For example, suppose have the following schema, which defines an object with 2 properties (id and name):

{ "type": "object", "properties": { "id": { "type": "number" }, "name": { "type": "string" } } }

In this case:

* The object {"id": 122463, "name": "Bob"} passes validation.
* The object {"id": 122463} passes validation even though it doesn’t include the name property.
* The object {"id": 122463, "name": "Bob", "membershipType": "employee"} passes validation even though it includes an undefined property (membershipType).
* The object {"id": "122463", "name": "Bob"} fails validation because the id (“122463”) is a string rather than a number.
propertyNamesEnables you to validate property names in an object against a specified schema (and by using regular expressions). For example, suppose you require all property names to begin with the string value akamai. In that case, you can use a validation schema similar to this:

{ "type": "object", "propertyNames": { "pattern": "^akamai" } }

With the preceding, a property name like akamaiId passes validation; a property name like customerId would not pass validation.
requiredValidation requires an object to include all the properties specified in the required array. For example, this schema requires the object includes the captureClientId and entityType properties:

"required": [ "captureClientId", "entityType" ]

Conditional actions

KeywordDescription
if - then - elseEnables you to apply different validation criteria depending on the values assigned to specified properties. For example, consider this schema:

"if": { "properties": { "captureApplicationId": { "const": "htb8fuhxnf8e38jrzub3c7pfrr" } } }, "then": { "properties": { "captureClientId": { "const": " xj2dmg2mqsm6a8gx89cwn3fu929p4pd"} }, "else": { "properties": { "captureClientId": { "const": " 3bchk5hsx6v58dkn288nbybmxfyk32u7"} }

In the preceding schema, we use this syntax to cee if the Capture application ID reported in a Webhook notification is equal to htb8fuhxnf8e38jrzub3c7pfrr:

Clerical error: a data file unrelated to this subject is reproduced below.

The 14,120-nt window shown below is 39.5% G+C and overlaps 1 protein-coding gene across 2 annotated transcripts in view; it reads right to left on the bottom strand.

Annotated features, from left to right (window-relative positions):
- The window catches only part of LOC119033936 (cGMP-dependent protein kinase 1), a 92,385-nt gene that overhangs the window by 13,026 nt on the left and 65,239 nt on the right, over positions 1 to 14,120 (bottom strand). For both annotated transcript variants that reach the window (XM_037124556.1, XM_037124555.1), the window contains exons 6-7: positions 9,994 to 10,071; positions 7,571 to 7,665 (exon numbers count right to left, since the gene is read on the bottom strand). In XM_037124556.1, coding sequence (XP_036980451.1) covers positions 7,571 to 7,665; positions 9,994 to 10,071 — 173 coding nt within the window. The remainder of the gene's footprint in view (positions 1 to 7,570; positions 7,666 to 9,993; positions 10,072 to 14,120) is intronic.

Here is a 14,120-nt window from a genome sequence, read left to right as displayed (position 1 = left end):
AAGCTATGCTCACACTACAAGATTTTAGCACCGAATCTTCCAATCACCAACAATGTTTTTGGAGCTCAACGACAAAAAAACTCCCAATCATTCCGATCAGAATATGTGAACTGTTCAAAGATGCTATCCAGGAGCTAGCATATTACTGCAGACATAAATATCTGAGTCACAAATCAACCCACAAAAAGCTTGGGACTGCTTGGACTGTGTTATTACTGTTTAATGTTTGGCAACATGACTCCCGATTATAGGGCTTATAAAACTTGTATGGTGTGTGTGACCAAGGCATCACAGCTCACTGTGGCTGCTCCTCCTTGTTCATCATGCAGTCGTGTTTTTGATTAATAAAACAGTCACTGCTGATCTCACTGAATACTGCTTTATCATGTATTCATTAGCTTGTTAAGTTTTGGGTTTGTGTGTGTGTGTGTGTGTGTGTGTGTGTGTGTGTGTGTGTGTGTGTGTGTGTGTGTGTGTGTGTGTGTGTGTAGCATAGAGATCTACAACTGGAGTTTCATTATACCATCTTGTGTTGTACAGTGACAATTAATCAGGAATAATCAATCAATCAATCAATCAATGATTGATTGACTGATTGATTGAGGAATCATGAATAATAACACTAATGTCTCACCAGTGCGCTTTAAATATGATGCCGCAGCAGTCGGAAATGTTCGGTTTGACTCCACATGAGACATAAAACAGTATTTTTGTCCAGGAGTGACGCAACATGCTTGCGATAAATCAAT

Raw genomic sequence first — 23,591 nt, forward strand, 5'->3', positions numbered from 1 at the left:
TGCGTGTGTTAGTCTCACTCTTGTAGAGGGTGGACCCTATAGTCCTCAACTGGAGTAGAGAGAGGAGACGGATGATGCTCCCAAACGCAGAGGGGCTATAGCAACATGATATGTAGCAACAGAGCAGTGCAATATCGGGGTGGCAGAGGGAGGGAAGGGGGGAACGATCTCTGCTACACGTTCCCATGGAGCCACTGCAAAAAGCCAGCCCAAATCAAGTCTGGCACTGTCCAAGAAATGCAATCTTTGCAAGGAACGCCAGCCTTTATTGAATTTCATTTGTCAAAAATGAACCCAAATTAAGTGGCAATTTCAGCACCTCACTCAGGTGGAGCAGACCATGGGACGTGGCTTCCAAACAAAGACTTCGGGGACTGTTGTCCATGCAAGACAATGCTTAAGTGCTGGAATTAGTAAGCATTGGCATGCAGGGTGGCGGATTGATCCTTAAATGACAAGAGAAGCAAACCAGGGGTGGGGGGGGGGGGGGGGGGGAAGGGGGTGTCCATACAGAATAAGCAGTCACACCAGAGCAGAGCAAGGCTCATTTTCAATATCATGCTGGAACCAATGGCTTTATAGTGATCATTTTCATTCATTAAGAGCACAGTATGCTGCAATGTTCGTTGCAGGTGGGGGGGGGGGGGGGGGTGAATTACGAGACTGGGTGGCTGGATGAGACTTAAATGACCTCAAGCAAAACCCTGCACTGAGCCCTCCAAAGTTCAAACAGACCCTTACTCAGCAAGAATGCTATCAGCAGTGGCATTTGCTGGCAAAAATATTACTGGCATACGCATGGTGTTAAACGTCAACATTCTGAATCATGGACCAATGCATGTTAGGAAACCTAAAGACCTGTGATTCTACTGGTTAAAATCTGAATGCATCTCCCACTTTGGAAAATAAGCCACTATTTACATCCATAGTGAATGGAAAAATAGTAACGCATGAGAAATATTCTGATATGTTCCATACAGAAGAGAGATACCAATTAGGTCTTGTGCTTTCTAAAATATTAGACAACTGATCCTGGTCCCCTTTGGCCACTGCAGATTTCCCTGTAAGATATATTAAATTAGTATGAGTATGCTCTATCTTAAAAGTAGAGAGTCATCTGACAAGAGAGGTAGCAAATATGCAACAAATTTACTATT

"if": { "properties": { "captureApplicationId": { "const": "htb8fuhxnf8e38jrzub3c7pfrr" } } },

If this is true, if the notification involves the specified Capture application, we then use this section to verify that the client ID isxj2dmg2mqsm6a8gx89cwn3fu929p4pd

:"then": { "properties": { "captureClientId": { "const": " xj2dmg2mqsm6a8gx89cwn3fu929p4pd"} },

If the client ID isxj2dmg2mqsm6a8gx89cwn3fu929p4pd then the notification passes validation.

And what if the Capture application ID isn’t htb8fuhxnf8e38jrzub3c7pfrr? In that case, we check to see if the client ID is 3bchk5hsx6v58dkn288nbybmxfyk32u7:

"else": { "properties": { "captureClientId": { "const": " 3bchk5hsx6v58dkn288nbybmxfyk32u7"} }

If true, then the notification passes validation.Admittedly, that all sounds a bit confusing, to say the least. In a nutshell, however, here’s what our if – then – else statement is doing:

1. Checks to see if the captureApplicationId property is equal to htb8fuhxnf8e38jrzub3c7pfrr.
2a. If true, the statement proceeds to the then clause.
2b. If false, the statement proceeds to the else clause.

Bonus: Using annotations and comments in a filter

For simple filters (e.g., a filter that only forwards entityUpdated events associated with a specified application) you might not need any descriptive elements: the filter will likely be self-explanatory as it is. As you start to create more-complex filters, however, that might not always be true: in cases like that, it might be useful to include a filter description or an occasional comment. In the following filter we added the title, description, and $comment keywords, just to give you an example of how you can annotate filters:

"filter": {
  "$schema": "http://json-schema.org/draft-07/schema",
  "title": "Application ID Filter",
  "description": "This filter limits forwarded data to those events that include one of the two captureApplicationIds referenced by the enum keyword."
    "propertjes": {
      "entityUpdated": {
        "properties": {
          "captureApplicationId": {
            "enum": ["zzyn9gy9r8xdy5zkru4y54syk6", "htb8fuhxnf8e38jrzub3c7pfrr"],
           "$comment": "You can find application IDs by going to the Manage Application page in Console."
          }
        }
      }
    }
  }

Did this page help you?